Quite the juxtaposition, but then an awful lot happens between the two points as we follow the lives (and dreams) of the Cassidy boys in early-80s Kilmarnock. Bobby – don’t ask to see his tattoos – and his best mate Joey Miller aim at avoiding the dole, school and the army by setting themselves up as the new kings of the mobile disco scene, becoming caught up in conflict with the local party-entertainment-mafia kingpin. Gary, meanwhile, pursues a career in the Army (in an attempt to make his father proud), eventually being caught up in the Falklands Conflict.

I was born in 1980. As such there is zero chance that I was politically aware (or aware of The Jam) at any point during Thatcher’s reign. I do, though, have many a memory of the TV news containing phrases such as “strikes”, of the threat of the IRA and not knowing what Gerry Adams’ voice sounded like, of Simon Weston appearing on various television shows and of the image of the Iron Lady herself holding court.

Accordingly, I’m often fascinated to see and read portrayals of those times that served as a backdrop to my own childhood that fill in the blanks, as it were. To learn that it wasn’t all He-Man, Trap Door or Roland Rat on TV and that the god-awful music on Top of the Pops, and that which Bruno Brookes played on a Sunday Evening, wasn’t the only kind being listened to.

Along with plenty of references to ‘proper’ music, Ross evokes a vivid portrait of urban blight under Thatcher rule: a family of seven (soon to be eight) “all living in a three-bedroomed, mid-block council flat….. the only flat in a block of six that didn’t have the windows boarded up”, interspersed with transcripts from TV interviews and newspaper reports for increased context.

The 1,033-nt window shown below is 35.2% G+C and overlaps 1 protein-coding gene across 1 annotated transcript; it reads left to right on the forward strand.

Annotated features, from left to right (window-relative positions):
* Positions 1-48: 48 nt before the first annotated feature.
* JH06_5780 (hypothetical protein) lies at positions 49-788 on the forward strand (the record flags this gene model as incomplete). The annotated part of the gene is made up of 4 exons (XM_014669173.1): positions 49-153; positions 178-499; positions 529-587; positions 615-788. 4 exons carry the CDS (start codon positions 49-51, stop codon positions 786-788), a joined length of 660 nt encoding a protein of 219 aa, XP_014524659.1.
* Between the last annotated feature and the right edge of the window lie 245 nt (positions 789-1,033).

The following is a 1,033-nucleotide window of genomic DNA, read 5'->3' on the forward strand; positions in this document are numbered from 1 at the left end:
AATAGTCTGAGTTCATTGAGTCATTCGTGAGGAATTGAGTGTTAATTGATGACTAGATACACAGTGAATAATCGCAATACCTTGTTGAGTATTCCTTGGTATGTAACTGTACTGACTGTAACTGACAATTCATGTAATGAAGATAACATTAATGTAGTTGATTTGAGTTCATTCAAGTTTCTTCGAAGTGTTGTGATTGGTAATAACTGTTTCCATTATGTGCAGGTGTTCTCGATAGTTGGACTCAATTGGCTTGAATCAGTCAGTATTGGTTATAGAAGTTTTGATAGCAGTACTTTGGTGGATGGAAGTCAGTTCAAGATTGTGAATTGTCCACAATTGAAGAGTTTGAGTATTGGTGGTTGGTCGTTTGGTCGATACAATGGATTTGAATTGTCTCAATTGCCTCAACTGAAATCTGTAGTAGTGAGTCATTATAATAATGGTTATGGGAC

But context is really all that such ‘grey’ is for as this is no sad-sack, misery-guts, woe-is-life under the Tory Battle-Axe read. Far from it.

The Last Days of Disco is a thoroughly enjoyable, uplifting and bloody hilarious book that’s shot through with a clear and knowledgeable devotion to music (“the beauty and power of the 45rpm” as the PR summary so succinctly puts it) and a wicked, wicked sense of humour.

I come close to choking on my coffee when Hamish picked up the microphone to speak only for “a bang. A blue flash. A high-pitched shriek. And then the still unamplified but now perfectly audible ‘Ah! Ya fuckin’ bastart hoor, ye!’” Not to mention his abduction-at-urinal-point (seriously; poor Hamish comes in for such a drumming I did start to wonder if the author had something against him at times). Nor to mention the laughs I had imagining Mr King’s repeated rants of barely-repressed anger at each play of Shakin’ Stevens… “Ah’m fuckin’ agreein‘ wi’ him an’ he calls me “a cheeky wee cunt”.'”